Sunday, May 16th, 2010

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Stenonema Vicarium (Family Heptagenidae)

I see a pattern here. I discover a new piece of water and I get fixated on it. Those magnificent brown trout! Despite my disease, I am in no rush to get moving today. I want to relax, spend some time blogging, breakfast in Fennimore and crop some photos from last week’s outing with Joe. It’s inevitable though that I will make the trek over to Iowa (again!) and see how that water held up from the rains of this past week.

The horses are all the way up to the Stile – so I walk the length of the barbed-wire down to the river and then follow its edge to the first good riffle. I stop here to photograph some bugs. There are numerous Stenonema Vicarium nymphs here. Two bends down there lies a large boulder where trout stack up in large numbers. The water was gin clear last week, but now it’s a bit murky: I can no longer see to the bottom. I’m actually encouraged by this. It provides some cover as I work to extract a couple of big browns from the nice pools further down stream.

I move down to the piece of water where my brother Joe got that monster brown last week. He dubbed that fish “Goliowa” (Goliath + Iowa) and now I’m here to have a crack at him for myself. I start down by that deep water above the wood debris and work the ledge rock on the far bank. The water is murky here as well and I wonder how well the fish can see my fly. I’ll make several passes and cover the water very thoroughly.

Eventually,  I start to work my way up to the head of pool. I switch my fly from the #12 bead-head prince nymph to a tandem rig with #8 hydropsyche larva followed by a weightless #16 Pheasant Tail (PT) Nymph. I try something new here with the rigging for the dropper. I tie a perfection loop (see below)  and place a PT on the first coil of tippet – the one that is pulled through to create the final loop it self. As I coil the second wrap around, I slip the PT through and tug the knot down tight as is usual with the perfection loop. Now I have a nice loop with a fly on it.

Perfection Loop Used for Dropper Fly in a Tandem Rig

This fine loop allows the PT to swing freely for a more natural effect. I consider changing it out as I’m not sure if it will hold for a bigger fish, but what the heck – I’ll never know if I don’t try it. I toss the rig up into the tail of the run that leads into the pool few times and finally connect with a nice trout. Unbelievably, it is the same brown trout that I caught over a week ago: with the very distinguishing marks by its right eye. I am pleased to say that this fish took the dropper fly on that loop which held up nicely as I battled this brute to the net.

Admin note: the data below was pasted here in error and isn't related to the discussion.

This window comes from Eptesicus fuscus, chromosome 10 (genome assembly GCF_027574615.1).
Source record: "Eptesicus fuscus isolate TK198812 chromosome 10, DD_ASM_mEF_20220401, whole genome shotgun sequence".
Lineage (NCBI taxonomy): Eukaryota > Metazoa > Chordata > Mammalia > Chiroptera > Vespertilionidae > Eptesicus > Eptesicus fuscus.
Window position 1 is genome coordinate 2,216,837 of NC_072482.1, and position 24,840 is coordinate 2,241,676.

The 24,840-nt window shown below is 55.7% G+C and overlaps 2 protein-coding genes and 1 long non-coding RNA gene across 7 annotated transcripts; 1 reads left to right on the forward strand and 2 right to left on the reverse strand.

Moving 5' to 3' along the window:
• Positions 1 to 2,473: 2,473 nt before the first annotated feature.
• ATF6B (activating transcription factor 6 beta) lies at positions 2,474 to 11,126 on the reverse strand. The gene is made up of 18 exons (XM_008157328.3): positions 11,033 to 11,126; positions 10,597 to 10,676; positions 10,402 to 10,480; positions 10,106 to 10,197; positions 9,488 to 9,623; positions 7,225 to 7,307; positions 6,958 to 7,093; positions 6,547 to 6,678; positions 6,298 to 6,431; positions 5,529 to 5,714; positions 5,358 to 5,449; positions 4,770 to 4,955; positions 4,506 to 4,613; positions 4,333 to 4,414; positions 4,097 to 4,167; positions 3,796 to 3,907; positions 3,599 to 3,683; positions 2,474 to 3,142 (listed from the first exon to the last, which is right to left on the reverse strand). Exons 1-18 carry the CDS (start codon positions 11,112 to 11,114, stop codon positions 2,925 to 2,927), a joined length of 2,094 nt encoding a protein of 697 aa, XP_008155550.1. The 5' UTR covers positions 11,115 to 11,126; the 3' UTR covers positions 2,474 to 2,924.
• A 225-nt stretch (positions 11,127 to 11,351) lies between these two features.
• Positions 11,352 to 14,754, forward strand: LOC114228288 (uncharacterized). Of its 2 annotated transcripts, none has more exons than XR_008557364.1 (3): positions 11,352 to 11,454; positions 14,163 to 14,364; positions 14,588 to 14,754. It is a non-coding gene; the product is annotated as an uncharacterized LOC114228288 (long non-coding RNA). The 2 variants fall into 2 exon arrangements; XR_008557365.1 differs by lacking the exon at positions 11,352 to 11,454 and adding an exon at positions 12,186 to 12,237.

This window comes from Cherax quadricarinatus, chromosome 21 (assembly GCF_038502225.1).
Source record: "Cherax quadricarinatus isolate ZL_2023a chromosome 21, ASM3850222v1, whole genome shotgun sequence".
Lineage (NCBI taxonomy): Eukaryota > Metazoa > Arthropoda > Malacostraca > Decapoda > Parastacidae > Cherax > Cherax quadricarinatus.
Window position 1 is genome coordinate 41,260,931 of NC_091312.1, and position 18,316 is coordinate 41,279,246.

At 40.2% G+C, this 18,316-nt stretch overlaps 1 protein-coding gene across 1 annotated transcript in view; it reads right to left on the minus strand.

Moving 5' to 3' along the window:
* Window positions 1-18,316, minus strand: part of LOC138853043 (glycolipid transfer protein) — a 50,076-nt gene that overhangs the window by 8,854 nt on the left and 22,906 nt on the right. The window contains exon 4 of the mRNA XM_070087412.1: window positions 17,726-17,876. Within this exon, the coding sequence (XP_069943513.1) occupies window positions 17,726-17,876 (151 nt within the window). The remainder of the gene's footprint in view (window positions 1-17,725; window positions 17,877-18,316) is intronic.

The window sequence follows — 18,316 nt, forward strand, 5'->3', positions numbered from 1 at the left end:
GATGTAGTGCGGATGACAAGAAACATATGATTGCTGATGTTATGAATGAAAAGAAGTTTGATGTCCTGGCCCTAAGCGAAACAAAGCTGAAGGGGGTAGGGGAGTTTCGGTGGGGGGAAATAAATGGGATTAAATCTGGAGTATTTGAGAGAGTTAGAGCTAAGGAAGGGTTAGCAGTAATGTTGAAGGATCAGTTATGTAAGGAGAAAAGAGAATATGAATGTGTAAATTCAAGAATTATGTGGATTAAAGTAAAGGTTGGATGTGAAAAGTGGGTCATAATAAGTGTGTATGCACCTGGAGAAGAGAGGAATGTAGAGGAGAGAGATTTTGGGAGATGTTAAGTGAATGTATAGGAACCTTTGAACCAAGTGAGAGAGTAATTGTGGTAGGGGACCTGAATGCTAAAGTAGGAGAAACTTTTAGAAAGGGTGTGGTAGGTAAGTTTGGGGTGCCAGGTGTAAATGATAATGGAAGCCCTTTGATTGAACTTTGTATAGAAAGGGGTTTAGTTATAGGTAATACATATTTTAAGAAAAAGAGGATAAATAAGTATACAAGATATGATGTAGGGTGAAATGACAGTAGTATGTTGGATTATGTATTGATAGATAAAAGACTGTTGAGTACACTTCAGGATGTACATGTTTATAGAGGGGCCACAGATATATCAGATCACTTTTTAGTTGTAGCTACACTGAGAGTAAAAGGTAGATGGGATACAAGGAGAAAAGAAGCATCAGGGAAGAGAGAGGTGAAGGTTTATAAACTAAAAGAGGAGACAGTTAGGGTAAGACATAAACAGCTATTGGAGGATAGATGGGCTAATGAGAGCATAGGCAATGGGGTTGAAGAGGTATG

I continue to work upstream into faster water, adding a single micro-split-shot above the first fly along the way. I pick up two smaller brown trout as I approach the faster, shallower water. I then sit down to enjoy the moment. this is a beautiful spot. There is a natural spring here that joins the river right at this prime piece of water – creating a cooling effect and giving trout just one more reason to congregate here.

The weather is sublime. The wind has picked up a bit providing some surface disturbance. The wind is bitter-sweet to the fly-rodder. Although it makes casting more challenging and tends to blow hatching insects asunder, the surface chop definitely aids in concealing the angler. The sky is overcast. It’s gray as far as the eye can see.  The sun has created an obvious bright spot where it is working to burn through those clouds. All things considered, I think there should be a hatch on this river! Three weeks ago, I took all of my fish here on dry flies – caddis to be precise. Then Joe and I saw a few nice march browns hatch out on a single bend in the river last week (hardly enough to call it a hatch though). You’d think these conditions and this time of year would be producing an abundance of bugs up and down this river. However, it’s 2:20 p.m. and I haven’t seen a single bug on the water nor any rising fish.

A blue heron takes flight just downstream prompting me to head down river, camera in hand, to find another spot to enjoy. I carefully approach the next large bend in the river and see several nice trout finning in the depths. I move down below them and re-assemble my nymph rig. I have a field day landing over a dozen nice browns and rainbows in this stretch. Further down, a  massive snapping turtle rests on a submerged branch, possibly waiting for some unsuspecting prey to pass by – it certainly blends in well with its algae-covered shell.

It’s amazing what an overcast sky and a little murky water can do. I catch trout in every hole on this river for rest of the day. I have to say that I love this creek when it runs so “bloody”. Replete with a tremendous day on the water, I head back to that first spot to have a final try for “Goliowa”. I start at the very bottom of the hole. I am no more than a half dozen drifts into it when I feel a light take. I set the hook. The fish makes a tremendous run, pounding its way to the head of the pool, and then driving into the riffle and run above – against the current!!  Line rips off my reel which suddenly goes limp as the entire rig breaks off in the rocks. Argh!!  I am simply amazed at the power of this fish. Was it Goliowa? I’ll never know. I never saw the monster – it just took line faster and harder than anything I’ve ever had on before. Ever!

~ WiFly ~

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